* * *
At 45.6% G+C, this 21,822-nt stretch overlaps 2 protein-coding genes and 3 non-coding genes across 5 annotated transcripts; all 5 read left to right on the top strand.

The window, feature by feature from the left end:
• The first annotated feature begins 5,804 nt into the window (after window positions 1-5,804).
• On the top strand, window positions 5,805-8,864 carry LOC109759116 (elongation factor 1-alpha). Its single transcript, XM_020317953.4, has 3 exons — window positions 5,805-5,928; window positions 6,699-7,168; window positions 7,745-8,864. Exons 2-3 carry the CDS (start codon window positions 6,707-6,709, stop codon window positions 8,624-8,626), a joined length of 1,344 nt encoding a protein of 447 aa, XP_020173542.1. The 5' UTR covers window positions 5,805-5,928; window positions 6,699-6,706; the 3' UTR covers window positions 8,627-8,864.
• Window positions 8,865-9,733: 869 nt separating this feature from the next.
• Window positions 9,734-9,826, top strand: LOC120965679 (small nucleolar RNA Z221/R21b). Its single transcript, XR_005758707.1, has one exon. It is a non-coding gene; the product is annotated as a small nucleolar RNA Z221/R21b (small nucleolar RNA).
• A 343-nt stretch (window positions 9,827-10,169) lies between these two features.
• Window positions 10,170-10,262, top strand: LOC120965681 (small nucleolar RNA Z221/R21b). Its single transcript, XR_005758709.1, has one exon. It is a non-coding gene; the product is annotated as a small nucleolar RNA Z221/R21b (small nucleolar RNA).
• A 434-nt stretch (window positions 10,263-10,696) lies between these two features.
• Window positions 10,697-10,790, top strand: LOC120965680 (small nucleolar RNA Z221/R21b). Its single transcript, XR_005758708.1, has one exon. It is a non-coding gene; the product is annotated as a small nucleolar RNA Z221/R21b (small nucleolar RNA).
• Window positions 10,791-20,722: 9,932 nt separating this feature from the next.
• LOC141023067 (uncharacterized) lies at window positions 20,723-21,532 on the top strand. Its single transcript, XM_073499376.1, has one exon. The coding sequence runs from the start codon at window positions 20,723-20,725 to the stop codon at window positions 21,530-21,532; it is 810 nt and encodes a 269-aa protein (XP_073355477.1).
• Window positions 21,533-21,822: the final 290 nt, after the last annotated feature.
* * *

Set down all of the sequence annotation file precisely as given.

At 45.6% G+C, this 21,822-nt stretch overlaps 2 protein-coding genes and 3 non-coding genes across 5 annotated transcripts; all 5 read left to right on the top strand.

The window, feature by feature from the left end:
• The first annotated feature begins 5,804 nt into the window (after window positions 1-5,804).
• On the top strand, window positions 5,805-8,864 carry LOC109759116 (elongation factor 1-alpha). Its single transcript, XM_020317953.4, has 3 exons — window positions 5,805-5,928; window positions 6,699-7,168; window positions 7,745-8,864. Exons 2-3 carry the CDS (start codon window positions 6,707-6,709, stop codon window positions 8,624-8,626), a joined length of 1,344 nt encoding a protein of 447 aa, XP_020173542.1. The 5' UTR covers window positions 5,805-5,928; window positions 6,699-6,706; the 3' UTR covers window positions 8,627-8,864.
• Window positions 8,865-9,733: 869 nt separating this feature from the next.
• Window positions 9,734-9,826, top strand: LOC120965679 (small nucleolar RNA Z221/R21b). Its single transcript, XR_005758707.1, has one exon. It is a non-coding gene; the product is annotated as a small nucleolar RNA Z221/R21b (small nucleolar RNA).
• A 343-nt stretch (window positions 9,827-10,169) lies between these two features.
• Window positions 10,170-10,262, top strand: LOC120965681 (small nucleolar RNA Z221/R21b). Its single transcript, XR_005758709.1, has one exon. It is a non-coding gene; the product is annotated as a small nucleolar RNA Z221/R21b (small nucleolar RNA).
• A 434-nt stretch (window positions 10,263-10,696) lies between these two features.
• Window positions 10,697-10,790, top strand: LOC120965680 (small nucleolar RNA Z221/R21b). Its single transcript, XR_005758708.1, has one exon. It is a non-coding gene; the product is annotated as a small nucleolar RNA Z221/R21b (small nucleolar RNA).
• Window positions 10,791-20,722: 9,932 nt separating this feature from the next.
• LOC141023067 (uncharacterized) lies at window positions 20,723-21,532 on the top strand. Its single transcript, XM_073499376.1, has one exon. The coding sequence runs from the start codon at window positions 20,723-20,725 to the stop codon at window positions 21,530-21,532; it is 810 nt and encodes a 269-aa protein (XP_073355477.1).
• Window positions 21,533-21,822: the final 290 nt, after the last annotated feature.